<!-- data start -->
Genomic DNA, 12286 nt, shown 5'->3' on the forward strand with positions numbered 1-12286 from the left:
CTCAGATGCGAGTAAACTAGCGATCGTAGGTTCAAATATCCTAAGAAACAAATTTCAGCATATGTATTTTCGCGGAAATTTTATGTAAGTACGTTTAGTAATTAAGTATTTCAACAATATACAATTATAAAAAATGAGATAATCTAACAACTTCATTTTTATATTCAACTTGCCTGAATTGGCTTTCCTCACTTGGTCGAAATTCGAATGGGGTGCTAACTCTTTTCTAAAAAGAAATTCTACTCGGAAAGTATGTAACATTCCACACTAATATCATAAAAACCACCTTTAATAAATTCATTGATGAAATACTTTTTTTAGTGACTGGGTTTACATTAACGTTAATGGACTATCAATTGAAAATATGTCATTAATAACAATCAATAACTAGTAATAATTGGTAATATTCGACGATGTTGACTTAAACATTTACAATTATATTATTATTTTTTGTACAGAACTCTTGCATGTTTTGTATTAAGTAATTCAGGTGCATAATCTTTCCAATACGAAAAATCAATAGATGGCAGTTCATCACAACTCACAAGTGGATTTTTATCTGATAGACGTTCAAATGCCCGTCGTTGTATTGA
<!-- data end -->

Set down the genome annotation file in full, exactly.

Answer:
Genomic DNA, 12286 nt, shown 5'->3' on the forward strand with positions numbered 1-12286 from the left:
CTCAGATGCGAGTAAACTAGCGATCGTAGGTTCAAATATCCTAAGAAACAAATTTCAGCATATGTATTTTCGCGGAAATTTTATGTAAGTACGTTTAGTAATTAAGTATTTCAACAATATACAATTATAAAAAATGAGATAATCTAACAACTTCATTTTTATATTCAACTTGCCTGAATTGGCTTTCCTCACTTGGTCGAAATTCGAATGGGGTGCTAACTCTTTTCTAAAAAGAAATTCTACTCGGAAAGTATGTAACATTCCACACTAATATCATAAAAACCACCTTTAATAAATTCATTGATGAAATACTTTTTTTAGTGACTGGGTTTACATTAACGTTAATGGACTATCAATTGAAAATATGTCATTAATAACAATCAATAACTAGTAATAATTGGTAATATTCGACGATGTTGACTTAAACATTTACAATTATATTATTATTTTTTGTACAGAACTCTTGCATGTTTTGTATTAAGTAATTCAGGTGCATAATCTTTCCAATACGAAAAATCAATAGATGGCAGTTCATCACAACTCACAAGTGGATTTTTATCTGATAGACGTTCAAATGCCCGTCGTTGTATTGA